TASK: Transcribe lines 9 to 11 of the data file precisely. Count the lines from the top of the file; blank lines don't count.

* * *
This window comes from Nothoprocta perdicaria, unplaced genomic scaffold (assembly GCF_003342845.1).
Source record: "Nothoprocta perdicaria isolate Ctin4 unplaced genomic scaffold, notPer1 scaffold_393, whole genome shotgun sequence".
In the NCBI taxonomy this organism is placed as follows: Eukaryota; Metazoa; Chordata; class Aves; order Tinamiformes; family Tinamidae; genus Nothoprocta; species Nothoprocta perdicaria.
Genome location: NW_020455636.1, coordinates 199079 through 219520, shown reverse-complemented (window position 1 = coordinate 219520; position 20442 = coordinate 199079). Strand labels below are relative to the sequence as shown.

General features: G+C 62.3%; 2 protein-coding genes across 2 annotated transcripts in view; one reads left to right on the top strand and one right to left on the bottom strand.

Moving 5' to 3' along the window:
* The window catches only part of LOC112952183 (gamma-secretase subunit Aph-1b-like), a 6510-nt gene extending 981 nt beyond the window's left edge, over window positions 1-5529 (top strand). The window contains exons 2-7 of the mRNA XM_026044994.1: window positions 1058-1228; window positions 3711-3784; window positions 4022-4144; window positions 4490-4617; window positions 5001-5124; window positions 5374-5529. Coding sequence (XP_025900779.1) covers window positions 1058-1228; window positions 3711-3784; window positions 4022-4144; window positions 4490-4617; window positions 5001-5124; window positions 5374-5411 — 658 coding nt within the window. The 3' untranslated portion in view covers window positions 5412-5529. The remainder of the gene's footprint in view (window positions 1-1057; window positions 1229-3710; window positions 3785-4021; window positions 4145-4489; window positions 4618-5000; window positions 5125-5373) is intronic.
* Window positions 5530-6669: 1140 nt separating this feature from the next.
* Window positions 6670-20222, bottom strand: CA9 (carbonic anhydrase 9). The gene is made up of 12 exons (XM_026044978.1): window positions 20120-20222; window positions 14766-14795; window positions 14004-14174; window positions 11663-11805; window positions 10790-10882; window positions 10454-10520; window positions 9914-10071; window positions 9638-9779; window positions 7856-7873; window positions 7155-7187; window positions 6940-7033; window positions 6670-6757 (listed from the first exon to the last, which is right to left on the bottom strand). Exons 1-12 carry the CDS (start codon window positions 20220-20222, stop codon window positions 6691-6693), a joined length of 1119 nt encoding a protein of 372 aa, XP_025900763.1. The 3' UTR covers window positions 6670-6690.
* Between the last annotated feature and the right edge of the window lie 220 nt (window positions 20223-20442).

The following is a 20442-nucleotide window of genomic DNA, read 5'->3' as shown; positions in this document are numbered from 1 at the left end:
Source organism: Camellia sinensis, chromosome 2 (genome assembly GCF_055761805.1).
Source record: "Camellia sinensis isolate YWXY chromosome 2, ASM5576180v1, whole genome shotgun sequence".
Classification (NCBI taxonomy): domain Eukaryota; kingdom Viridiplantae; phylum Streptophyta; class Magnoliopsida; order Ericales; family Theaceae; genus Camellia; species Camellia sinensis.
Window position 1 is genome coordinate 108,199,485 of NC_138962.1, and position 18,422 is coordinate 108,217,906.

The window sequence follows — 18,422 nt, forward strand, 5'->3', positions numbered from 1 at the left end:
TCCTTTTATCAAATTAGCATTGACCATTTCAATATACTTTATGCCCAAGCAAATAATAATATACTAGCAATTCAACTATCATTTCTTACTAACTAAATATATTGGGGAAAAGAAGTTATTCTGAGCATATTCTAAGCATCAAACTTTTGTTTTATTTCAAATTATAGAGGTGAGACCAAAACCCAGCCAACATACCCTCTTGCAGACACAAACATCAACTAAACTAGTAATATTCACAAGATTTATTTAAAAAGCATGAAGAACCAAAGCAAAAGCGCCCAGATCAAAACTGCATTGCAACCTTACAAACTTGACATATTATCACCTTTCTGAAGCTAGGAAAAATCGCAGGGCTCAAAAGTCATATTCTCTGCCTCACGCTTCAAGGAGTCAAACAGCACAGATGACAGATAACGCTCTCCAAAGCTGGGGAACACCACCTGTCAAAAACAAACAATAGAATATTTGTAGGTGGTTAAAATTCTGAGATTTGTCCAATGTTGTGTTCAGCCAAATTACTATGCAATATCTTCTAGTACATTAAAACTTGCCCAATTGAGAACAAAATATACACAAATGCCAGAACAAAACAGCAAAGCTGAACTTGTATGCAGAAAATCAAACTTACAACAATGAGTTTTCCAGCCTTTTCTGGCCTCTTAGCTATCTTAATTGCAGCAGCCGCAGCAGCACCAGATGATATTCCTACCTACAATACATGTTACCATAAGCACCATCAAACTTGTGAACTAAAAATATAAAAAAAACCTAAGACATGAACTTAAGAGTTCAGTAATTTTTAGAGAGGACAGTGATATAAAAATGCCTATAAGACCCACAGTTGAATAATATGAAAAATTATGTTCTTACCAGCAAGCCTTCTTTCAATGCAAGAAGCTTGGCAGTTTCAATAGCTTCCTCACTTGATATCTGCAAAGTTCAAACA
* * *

* Window positions 6670-20222, bottom strand: CA9 (carbonic anhydrase 9). The gene is made up of 12 exons (XM_026044978.1): window positions 20120-20222; window positions 14766-14795; window positions 14004-14174; window positions 11663-11805; window positions 10790-10882; window positions 10454-10520; window positions 9914-10071; window positions 9638-9779; window positions 7856-7873; window positions 7155-7187; window positions 6940-7033; window positions 6670-6757 (listed from the first exon to the last, which is right to left on the bottom strand). Exons 1-12 carry the CDS (start codon window positions 20220-20222, stop codon window positions 6691-6693), a joined length of 1119 nt encoding a protein of 372 aa, XP_025900763.1. The 3' UTR covers window positions 6670-6690.
* Between the last annotated feature and the right edge of the window lie 220 nt (window positions 20223-20442).

The following is a 20442-nucleotide window of genomic DNA, read 5'->3' as shown; positions in this document are numbered from 1 at the left end: